The course of marketing decisions aimed at answering to this question. Marketing actions need to be carefully resonate, before applying them, because they will have an impact on the entire marketing mix and consequently on the company.

The contribution of Michael Dorsch was extremely useful to understand how to assemble the single tools gained in the previous lessons. He taught to the class how to rationally plan both short and long term marketing actions.

The marketing plan combines the single tools that we encountered in the course into a five-step approach:

  1. The definition of the corporate mission is composed considering the corporate culture and philosophy as well as the business definition and the market orientation;
  2. The determination of the corporate objectives consists in the translation of the corporate mission into measurable performances essential to control the evolution of the strategy;
  3. The strategic marketing plan redaction is made through a situation analysis and a SWOT analysis, which are helpful to identify strategic windows. The definition of those market opportunities is helpful to define the proper long term strategy, opting for a growth strategy or a consolidation strategy.
  4. Once the overall strategy is defined the tactical marketing plan can be edited. This short term oriented program consists in the definition of the marketing mix, according to the brand positioning.
  5. The budget allocation can be set as soon as the plan is completed. In fact the total marketing budget is divided in single components according to the strategy.

Following this procedure it is possible not only to plan and reason marketing actions, identifying the right strategic windows, but even to control their efficiency after the implementation. The setting of measurable objectives has to be carefully defined in order to weight, control and eventually adjust each marketing action.
After showing to the class how to consciously manage the 4 Ps Dorsch highlighted the growing importance of three additional Ps associated to the Service Marketing.

This branch of marketing is related to the idea that consumption, as well as consumer mentality, changed. Previously buyers, purchasing a product, looked mainly for the good’s value, nowadays they expect to find some benefits even from the service. Service marketing is not only about service companies, such as hotels or phone operators. Its importance is growing even for those businesses, which are mainly focused on goods. In order to satisfy the consumers’ growing needs marketers are supposed to enlarge the value creation from the product to the service, building assets along the entire purchasing process and managing the customer interface.

Dorsch drove our attention to the following additional Ps related to the Service Marketing:

  • The Partecipants include all the people involved in the service, both employees and customer. Employees play a critical role in the service profit chain, they can help in shaping the experience. For this reason it is important to encourage them to use their optimum discretionary effort in order to satisfy consumers’ needs and expectation about the service;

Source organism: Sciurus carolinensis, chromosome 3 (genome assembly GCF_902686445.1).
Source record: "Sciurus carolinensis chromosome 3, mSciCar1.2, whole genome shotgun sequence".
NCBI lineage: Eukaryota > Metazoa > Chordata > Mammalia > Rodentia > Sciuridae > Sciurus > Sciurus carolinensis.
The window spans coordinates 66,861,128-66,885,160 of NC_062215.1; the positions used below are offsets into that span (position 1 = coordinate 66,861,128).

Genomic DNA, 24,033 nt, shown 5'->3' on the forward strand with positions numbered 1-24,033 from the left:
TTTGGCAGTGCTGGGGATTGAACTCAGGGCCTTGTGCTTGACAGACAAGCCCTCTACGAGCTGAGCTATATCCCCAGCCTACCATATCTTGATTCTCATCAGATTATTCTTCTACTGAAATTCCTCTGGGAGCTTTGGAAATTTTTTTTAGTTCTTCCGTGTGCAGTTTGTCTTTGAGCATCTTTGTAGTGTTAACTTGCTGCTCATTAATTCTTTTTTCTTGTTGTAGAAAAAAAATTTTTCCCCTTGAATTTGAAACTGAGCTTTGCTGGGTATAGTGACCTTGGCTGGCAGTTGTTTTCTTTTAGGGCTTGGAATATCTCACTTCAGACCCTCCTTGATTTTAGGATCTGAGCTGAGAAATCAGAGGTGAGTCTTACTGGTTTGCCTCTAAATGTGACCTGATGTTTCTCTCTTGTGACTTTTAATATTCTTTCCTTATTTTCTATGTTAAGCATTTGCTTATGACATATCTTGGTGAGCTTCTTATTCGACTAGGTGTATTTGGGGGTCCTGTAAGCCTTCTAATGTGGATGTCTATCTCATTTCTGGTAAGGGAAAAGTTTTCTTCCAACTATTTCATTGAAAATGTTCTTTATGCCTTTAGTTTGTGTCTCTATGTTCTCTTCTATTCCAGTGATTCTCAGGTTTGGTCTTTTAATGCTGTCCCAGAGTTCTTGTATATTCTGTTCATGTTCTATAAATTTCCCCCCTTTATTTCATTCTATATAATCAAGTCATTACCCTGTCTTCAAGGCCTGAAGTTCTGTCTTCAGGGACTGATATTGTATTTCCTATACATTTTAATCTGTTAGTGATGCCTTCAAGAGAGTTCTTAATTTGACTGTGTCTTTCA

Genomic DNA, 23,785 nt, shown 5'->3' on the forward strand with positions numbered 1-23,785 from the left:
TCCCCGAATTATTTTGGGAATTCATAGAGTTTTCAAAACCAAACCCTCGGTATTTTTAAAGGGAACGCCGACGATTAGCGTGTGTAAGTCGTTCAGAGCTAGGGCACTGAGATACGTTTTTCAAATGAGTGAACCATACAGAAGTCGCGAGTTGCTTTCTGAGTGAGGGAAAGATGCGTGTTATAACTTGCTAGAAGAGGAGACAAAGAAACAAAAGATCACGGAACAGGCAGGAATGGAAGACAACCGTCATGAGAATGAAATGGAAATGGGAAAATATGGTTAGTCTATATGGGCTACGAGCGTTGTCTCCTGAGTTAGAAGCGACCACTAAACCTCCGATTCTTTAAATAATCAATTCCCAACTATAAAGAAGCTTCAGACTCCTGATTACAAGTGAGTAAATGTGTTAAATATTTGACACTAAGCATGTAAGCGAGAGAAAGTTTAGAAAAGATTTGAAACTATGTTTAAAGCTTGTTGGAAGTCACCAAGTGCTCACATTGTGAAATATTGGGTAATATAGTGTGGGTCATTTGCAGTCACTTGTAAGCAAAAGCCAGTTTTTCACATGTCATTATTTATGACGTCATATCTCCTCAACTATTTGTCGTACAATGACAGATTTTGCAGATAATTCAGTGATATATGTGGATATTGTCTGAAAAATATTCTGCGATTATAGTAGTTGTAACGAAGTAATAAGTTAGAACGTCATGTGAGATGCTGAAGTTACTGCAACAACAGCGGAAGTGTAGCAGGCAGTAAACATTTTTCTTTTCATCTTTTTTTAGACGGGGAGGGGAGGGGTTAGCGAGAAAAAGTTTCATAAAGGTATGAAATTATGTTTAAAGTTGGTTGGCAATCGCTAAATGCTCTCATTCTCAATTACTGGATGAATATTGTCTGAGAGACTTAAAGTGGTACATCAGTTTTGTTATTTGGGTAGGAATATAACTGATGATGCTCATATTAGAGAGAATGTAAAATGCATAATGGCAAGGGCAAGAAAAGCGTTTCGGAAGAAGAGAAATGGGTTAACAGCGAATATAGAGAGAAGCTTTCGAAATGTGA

• The Physical Evidence consists in the service environment and tangible aspects of the service. The location, the dimension, the layout and the aesthetic impact of the servicescape/shop are all features that influence the customer experience.
  • The Process of service assembly is made up of all the procedures that contribute to the delivery of the service, it is planned by Blue Prints and Behavioural Scripts. Blue Prints are graphical representation of all the “front-stage” touch-points with the customer and the related back-stage activities. The behavioural script, instead, describes step by step the service encounters from both the perspective of the customer and the employees.


Service marketing and these additional Ps were born for supporting service-companies and they were later absorbed by any kind of business. Nowadays, as already mentioned, goods-companies need to consider them as indispensable also in their marketing mix. Brands that implemented this approach are winning over the competitors. Think about Apple and its stores. Why do you buy the i-brand? is it all about a computer or a phone? Is it all about the apple? Or is it because of the experience that you can live in buying the “Appled-brand”? Isn’t it unique? Isn’t the genius bar perfectly designed for your needs?


In conclusion in marketing there is not a 100% right or 100% wrong decision, but there is a way to plan, evaluate, measure control and eventually adjust each action according to the changes of the market.

Dorsch’s classes had been extremely beneficial in gaining a critical and organized approach to the market, considering the company as a part of a big system that is continually evolving.